The Center for Genomic Advocacy
To prepare for the societal transformation genomic technology will bring, we have established The Center for Genomic Advocacy (TCGA), whose with a core mission is to develop a community of advocates through interdisciplinary studies in biology, political science, business, ethics, and health, was established to prepare for the societal transformation genomic technology is bringing about.
TCGA is ushering Indiana State University (ISU) into the genomics era by promoting the responsible use of genomic technology for the betterment of society, while mitigating the negative effects that such technology may have on individuals.
The international Human Genome Project is about 30 years old, yet and we are just now finally beginning to understand how such genomic information is transforming society. In the upcoming decades we will reap the many fruits that genomic technology can deliver, including treatments and cures for diseases, as well as solutions to the pressing problems facing humankind such as famine, environmental disasters, and the conservation of rare and endangered species. Associated with these benefits are numerous ethical and legal issues whose affects we do not yet comprehend. For example, never before in human history have we had access to the amount of personal information contained within an individual's genome, and currently, society is still ill equipped to handle the many dilemmas these data will present. We are at the edge of the "Genomic Revolution" and there is no turning back.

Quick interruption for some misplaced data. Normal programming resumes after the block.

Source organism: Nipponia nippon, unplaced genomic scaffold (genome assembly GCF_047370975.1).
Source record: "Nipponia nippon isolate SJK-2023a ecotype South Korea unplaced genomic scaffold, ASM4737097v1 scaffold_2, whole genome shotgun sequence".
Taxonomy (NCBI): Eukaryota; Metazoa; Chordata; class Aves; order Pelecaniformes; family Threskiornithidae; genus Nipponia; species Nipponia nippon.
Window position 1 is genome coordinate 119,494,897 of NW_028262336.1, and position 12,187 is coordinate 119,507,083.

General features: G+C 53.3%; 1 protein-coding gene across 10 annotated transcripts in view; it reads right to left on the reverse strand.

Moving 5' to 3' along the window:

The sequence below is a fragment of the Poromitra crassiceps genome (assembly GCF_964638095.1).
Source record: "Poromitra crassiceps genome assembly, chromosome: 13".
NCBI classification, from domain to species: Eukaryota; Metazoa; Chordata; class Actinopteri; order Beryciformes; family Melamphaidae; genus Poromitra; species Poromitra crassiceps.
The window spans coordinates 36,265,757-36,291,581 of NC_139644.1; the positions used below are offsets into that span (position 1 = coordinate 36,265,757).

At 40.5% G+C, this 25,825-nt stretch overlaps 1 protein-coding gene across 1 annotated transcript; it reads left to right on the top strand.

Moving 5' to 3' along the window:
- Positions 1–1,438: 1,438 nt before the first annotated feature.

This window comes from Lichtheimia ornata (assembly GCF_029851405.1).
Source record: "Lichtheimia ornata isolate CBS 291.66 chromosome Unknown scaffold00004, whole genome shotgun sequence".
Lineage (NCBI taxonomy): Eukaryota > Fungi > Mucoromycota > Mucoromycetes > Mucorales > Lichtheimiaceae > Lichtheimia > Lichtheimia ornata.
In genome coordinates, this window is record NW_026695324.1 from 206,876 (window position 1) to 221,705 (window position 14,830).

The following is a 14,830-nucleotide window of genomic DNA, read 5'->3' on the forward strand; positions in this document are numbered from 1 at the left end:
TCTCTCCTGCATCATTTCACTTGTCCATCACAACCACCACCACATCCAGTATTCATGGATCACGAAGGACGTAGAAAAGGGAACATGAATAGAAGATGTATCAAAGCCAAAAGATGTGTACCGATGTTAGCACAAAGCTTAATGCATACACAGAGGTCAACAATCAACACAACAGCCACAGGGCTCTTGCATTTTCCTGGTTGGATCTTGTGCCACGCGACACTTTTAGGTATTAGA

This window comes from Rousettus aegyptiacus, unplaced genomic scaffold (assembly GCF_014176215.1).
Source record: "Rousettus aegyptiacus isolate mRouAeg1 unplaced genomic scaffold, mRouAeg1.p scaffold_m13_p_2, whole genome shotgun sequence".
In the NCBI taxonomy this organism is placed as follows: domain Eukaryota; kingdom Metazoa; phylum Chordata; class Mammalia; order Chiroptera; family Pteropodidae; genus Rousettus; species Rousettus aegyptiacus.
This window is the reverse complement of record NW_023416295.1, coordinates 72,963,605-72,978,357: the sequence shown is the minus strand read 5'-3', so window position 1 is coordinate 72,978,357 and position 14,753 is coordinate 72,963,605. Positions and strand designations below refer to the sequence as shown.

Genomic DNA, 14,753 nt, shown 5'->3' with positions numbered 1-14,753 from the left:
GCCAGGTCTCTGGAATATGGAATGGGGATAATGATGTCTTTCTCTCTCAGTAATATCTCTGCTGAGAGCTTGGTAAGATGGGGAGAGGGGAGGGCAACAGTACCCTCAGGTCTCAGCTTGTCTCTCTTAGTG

TCGA is an academic center that bridges genomic science, social science, business, and policy while ethically advancing human health and welfare. Through, 1) new academic programs in Genomic Advocacy and Genetic Counseling, 2) interdisciplinary research in science, policy, business, and ethics, and, 3) public engagement and social advocacy, TCGA will is helping place ISU at the forefront of academic innovation. To create synergy and forward momentum, the goals of TCGA are carefully aligned with ISU's strategic goals 1 through 6. Knowledge and expertise from a variety of disciplines, as well as real-life experience in science, industry, and law will be needed to analyze the costs and benefits of genomic technology. Therefore, we have identified work in concert with an extensive number of external (e.g. Union Hospital, The Genome Institute at Washington University) and internal partners to aid in bringing TCGA to fruition to achieve these goals. Through education, consultation, and telemedicine, TCGA is advancing the acceptance and use of genomic testing and personalized medicine throughout rural Indiana. In addition, TCGA is helping to alleviate the many misconceptions and fears associated with ever-increasing genomic advances.